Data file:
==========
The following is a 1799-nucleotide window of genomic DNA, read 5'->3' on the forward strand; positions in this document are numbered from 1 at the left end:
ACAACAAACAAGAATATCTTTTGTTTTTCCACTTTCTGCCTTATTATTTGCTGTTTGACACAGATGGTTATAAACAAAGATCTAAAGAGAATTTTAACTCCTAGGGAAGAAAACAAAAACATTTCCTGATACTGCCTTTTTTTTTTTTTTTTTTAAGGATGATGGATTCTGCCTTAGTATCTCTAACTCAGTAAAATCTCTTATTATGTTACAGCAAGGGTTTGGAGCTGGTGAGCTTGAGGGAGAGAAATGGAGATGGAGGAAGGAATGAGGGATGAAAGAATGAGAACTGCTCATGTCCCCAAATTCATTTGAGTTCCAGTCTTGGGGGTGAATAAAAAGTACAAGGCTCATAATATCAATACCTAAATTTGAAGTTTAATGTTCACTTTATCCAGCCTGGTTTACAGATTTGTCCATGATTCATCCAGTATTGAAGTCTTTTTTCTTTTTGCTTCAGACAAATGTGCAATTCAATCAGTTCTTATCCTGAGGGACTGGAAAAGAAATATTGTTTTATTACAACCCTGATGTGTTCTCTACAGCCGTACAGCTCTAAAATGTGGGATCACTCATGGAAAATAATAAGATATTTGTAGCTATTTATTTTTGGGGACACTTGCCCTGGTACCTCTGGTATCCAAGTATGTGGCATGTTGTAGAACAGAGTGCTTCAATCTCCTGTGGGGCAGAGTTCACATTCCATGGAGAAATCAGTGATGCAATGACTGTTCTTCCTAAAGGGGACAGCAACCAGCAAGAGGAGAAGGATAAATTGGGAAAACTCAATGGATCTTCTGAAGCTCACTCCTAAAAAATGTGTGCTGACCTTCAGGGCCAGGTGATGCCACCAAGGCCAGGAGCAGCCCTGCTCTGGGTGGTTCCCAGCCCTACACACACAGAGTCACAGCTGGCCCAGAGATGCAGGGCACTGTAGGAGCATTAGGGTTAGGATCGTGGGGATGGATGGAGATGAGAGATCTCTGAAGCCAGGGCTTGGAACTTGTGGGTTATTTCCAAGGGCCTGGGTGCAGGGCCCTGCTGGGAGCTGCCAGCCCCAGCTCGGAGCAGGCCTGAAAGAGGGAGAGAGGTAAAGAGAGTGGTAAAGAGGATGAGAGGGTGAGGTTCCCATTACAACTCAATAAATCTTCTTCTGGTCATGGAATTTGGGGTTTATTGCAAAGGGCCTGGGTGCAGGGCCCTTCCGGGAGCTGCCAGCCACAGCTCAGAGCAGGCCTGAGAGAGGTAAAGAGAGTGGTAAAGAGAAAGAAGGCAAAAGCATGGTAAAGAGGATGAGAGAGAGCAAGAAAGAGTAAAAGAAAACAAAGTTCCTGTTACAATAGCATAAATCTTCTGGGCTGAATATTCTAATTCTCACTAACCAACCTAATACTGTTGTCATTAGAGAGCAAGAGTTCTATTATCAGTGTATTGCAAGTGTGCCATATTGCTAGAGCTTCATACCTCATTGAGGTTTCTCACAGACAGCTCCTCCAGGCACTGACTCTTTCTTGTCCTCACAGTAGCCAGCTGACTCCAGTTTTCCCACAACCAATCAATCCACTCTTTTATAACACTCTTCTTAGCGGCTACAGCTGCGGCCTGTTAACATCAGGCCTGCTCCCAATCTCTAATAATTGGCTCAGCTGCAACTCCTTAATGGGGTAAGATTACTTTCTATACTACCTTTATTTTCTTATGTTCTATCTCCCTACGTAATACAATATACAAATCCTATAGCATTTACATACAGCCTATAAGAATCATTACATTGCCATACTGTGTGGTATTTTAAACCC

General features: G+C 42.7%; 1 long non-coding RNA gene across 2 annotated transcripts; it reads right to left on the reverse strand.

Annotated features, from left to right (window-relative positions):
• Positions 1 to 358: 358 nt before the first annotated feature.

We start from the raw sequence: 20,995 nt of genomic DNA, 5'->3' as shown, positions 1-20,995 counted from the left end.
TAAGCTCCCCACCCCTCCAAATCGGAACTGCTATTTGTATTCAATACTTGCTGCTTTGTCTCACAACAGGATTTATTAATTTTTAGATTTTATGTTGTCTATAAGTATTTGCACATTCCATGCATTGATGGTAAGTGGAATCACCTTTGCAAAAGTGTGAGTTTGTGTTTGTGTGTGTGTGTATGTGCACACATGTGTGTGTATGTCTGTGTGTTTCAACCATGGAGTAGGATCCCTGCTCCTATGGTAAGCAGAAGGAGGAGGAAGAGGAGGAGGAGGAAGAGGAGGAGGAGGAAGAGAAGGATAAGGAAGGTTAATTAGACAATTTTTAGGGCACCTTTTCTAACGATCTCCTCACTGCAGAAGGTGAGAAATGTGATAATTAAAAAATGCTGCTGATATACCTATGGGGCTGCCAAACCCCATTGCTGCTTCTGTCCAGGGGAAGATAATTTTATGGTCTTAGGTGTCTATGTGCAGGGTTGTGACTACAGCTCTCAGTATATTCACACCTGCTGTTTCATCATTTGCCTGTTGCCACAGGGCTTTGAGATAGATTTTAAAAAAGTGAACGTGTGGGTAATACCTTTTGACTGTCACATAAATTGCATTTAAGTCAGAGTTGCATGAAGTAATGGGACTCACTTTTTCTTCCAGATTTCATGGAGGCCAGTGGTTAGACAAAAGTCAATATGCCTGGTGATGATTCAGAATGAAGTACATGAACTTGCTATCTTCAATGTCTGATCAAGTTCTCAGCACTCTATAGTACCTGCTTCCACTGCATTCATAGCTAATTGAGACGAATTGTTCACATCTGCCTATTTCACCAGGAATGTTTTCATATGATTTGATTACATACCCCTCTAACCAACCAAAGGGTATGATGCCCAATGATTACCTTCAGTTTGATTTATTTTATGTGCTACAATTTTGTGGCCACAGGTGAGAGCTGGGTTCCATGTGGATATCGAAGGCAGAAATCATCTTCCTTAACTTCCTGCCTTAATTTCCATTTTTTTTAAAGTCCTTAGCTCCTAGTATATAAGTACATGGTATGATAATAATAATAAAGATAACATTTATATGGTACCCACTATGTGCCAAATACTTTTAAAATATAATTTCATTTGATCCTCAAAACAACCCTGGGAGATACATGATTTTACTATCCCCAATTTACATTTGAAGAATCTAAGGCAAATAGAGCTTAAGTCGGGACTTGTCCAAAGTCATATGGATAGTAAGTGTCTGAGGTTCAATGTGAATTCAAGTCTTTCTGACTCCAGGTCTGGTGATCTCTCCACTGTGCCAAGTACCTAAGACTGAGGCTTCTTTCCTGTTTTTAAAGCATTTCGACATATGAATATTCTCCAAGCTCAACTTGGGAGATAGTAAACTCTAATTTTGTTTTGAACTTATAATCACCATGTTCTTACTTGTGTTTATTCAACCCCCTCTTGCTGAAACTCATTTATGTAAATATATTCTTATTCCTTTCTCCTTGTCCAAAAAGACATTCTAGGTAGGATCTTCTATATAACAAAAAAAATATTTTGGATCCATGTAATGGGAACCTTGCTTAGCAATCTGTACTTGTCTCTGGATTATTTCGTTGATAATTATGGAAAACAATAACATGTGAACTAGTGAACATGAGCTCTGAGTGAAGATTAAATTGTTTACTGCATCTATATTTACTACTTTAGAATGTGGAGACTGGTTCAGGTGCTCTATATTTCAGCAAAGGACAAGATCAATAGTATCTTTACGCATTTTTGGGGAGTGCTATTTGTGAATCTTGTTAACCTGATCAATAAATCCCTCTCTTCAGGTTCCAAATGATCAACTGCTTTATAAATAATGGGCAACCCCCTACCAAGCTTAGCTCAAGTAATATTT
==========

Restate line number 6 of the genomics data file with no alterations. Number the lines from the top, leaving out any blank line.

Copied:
We start from the raw sequence: 20,995 nt of genomic DNA, 5'->3' as shown, positions 1-20,995 counted from the left end.